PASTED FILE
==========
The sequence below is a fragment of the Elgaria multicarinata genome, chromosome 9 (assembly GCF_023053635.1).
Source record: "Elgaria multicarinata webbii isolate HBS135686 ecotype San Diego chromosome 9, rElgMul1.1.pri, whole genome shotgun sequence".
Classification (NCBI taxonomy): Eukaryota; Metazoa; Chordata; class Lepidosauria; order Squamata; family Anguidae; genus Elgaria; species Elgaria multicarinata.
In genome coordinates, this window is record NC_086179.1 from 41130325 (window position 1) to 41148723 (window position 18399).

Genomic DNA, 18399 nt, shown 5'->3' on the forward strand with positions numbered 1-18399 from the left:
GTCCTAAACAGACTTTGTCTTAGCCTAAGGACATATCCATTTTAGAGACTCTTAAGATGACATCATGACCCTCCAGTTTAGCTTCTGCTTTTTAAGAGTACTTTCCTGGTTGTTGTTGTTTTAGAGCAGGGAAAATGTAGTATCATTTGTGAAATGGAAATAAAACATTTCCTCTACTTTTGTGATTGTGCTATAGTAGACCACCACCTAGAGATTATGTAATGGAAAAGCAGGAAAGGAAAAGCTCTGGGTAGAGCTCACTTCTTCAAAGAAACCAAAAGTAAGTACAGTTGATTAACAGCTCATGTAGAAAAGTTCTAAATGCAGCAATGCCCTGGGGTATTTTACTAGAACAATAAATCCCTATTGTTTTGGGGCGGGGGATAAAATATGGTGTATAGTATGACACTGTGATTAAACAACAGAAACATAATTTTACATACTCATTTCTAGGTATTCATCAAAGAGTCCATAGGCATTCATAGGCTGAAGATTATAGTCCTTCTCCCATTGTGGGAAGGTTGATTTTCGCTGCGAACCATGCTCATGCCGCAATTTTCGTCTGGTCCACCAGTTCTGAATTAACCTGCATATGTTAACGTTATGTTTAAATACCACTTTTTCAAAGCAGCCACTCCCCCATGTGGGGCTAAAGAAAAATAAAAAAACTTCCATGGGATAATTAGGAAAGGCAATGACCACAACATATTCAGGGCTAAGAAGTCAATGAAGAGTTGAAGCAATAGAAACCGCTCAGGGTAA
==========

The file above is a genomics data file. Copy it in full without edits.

The sequence below is a fragment of the Elgaria multicarinata genome, chromosome 9 (assembly GCF_023053635.1).
Source record: "Elgaria multicarinata webbii isolate HBS135686 ecotype San Diego chromosome 9, rElgMul1.1.pri, whole genome shotgun sequence".
Classification (NCBI taxonomy): Eukaryota; Metazoa; Chordata; class Lepidosauria; order Squamata; family Anguidae; genus Elgaria; species Elgaria multicarinata.
In genome coordinates, this window is record NC_086179.1 from 41130325 (window position 1) to 41148723 (window position 18399).

Genomic DNA, 18399 nt, shown 5'->3' on the forward strand with positions numbered 1-18399 from the left:
GTCCTAAACAGACTTTGTCTTAGCCTAAGGACATATCCATTTTAGAGACTCTTAAGATGACATCATGACCCTCCAGTTTAGCTTCTGCTTTTTAAGAGTACTTTCCTGGTTGTTGTTGTTTTAGAGCAGGGAAAATGTAGTATCATTTGTGAAATGGAAATAAAACATTTCCTCTACTTTTGTGATTGTGCTATAGTAGACCACCACCTAGAGATTATGTAATGGAAAAGCAGGAAAGGAAAAGCTCTGGGTAGAGCTCACTTCTTCAAAGAAACCAAAAGTAAGTACAGTTGATTAACAGCTCATGTAGAAAAGTTCTAAATGCAGCAATGCCCTGGGGTATTTTACTAGAACAATAAATCCCTATTGTTTTGGGGCGGGGGATAAAATATGGTGTATAGTATGACACTGTGATTAAACAACAGAAACATAATTTTACATACTCATTTCTAGGTATTCATCAAAGAGTCCATAGGCATTCATAGGCTGAAGATTATAGTCCTTCTCCCATTGTGGGAAGGTTGATTTTCGCTGCGAACCATGCTCATGCCGCAATTTTCGTCTGGTCCACCAGTTCTGAATTAACCTGCATATGTTAACGTTATGTTTAAATACCACTTTTTCAAAGCAGCCACTCCCCCATGTGGGGCTAAAGAAAAATAAAAAAACTTCCATGGGATAATTAGGAAAGGCAATGACCACAACATATTCAGGGCTAAGAAGTCAATGAAGAGTTGAAGCAATAGAAACCGCTCAGGGTAA